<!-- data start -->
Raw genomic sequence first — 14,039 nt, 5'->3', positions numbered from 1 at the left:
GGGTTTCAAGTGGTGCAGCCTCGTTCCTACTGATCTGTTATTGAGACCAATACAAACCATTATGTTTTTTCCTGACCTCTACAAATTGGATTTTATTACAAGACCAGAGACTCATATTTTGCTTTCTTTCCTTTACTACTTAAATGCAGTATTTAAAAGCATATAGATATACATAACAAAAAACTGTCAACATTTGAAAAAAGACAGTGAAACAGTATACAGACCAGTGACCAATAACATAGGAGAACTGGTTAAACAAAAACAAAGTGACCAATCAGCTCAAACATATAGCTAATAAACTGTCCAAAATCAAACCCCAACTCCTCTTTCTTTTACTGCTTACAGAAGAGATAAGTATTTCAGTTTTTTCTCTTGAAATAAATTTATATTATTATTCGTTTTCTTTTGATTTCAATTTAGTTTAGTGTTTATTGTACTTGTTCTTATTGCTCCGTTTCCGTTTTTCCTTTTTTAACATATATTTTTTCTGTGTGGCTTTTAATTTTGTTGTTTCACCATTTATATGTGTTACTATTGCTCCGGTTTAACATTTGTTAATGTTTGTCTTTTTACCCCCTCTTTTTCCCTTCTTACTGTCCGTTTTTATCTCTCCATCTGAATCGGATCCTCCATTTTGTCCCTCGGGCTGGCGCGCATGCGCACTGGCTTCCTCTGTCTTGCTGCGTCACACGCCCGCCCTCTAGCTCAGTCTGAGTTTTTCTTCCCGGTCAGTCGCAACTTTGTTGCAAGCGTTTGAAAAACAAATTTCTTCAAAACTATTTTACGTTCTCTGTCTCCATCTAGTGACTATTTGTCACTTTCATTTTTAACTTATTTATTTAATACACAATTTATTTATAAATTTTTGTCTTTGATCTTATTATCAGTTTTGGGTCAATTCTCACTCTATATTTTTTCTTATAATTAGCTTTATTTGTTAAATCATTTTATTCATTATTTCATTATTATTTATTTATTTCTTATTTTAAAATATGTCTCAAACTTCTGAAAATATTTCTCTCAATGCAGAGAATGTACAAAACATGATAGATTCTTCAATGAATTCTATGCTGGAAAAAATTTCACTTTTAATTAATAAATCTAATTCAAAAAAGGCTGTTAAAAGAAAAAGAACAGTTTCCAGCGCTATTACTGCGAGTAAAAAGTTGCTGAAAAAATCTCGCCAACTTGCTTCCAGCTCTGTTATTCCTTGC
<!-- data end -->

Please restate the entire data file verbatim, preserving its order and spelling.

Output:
Raw genomic sequence first — 14,039 nt, 5'->3', positions numbered from 1 at the left:
GGGTTTCAAGTGGTGCAGCCTCGTTCCTACTGATCTGTTATTGAGACCAATACAAACCATTATGTTTTTTCCTGACCTCTACAAATTGGATTTTATTACAAGACCAGAGACTCATATTTTGCTTTCTTTCCTTTACTACTTAAATGCAGTATTTAAAAGCATATAGATATACATAACAAAAAACTGTCAACATTTGAAAAAAGACAGTGAAACAGTATACAGACCAGTGACCAATAACATAGGAGAACTGGTTAAACAAAAACAAAGTGACCAATCAGCTCAAACATATAGCTAATAAACTGTCCAAAATCAAACCCCAACTCCTCTTTCTTTTACTGCTTACAGAAGAGATAAGTATTTCAGTTTTTTCTCTTGAAATAAATTTATATTATTATTCGTTTTCTTTTGATTTCAATTTAGTTTAGTGTTTATTGTACTTGTTCTTATTGCTCCGTTTCCGTTTTTCCTTTTTTAACATATATTTTTTCTGTGTGGCTTTTAATTTTGTTGTTTCACCATTTATATGTGTTACTATTGCTCCGGTTTAACATTTGTTAATGTTTGTCTTTTTACCCCCTCTTTTTCCCTTCTTACTGTCCGTTTTTATCTCTCCATCTGAATCGGATCCTCCATTTTGTCCCTCGGGCTGGCGCGCATGCGCACTGGCTTCCTCTGTCTTGCTGCGTCACACGCCCGCCCTCTAGCTCAGTCTGAGTTTTTCTTCCCGGTCAGTCGCAACTTTGTTGCAAGCGTTTGAAAAACAAATTTCTTCAAAACTATTTTACGTTCTCTGTCTCCATCTAGTGACTATTTGTCACTTTCATTTTTAACTTATTTATTTAATACACAATTTATTTATAAATTTTTGTCTTTGATCTTATTATCAGTTTTGGGTCAATTCTCACTCTATATTTTTTCTTATAATTAGCTTTATTTGTTAAATCATTTTATTCATTATTTCATTATTATTTATTTATTTCTTATTTTAAAATATGTCTCAAACTTCTGAAAATATTTCTCTCAATGCAGAGAATGTACAAAACATGATAGATTCTTCAATGAATTCTATGCTGGAAAAAATTTCACTTTTAATTAATAAATCTAATTCAAAAAAGGCTGTTAAAAGAAAAAGAACAGTTTCCAGCGCTATTACTGCGAGTAAAAAGTTGCTGAAAAAATCTCGCCAACTTGCTTCCAGCTCTGTTATTCCTTGC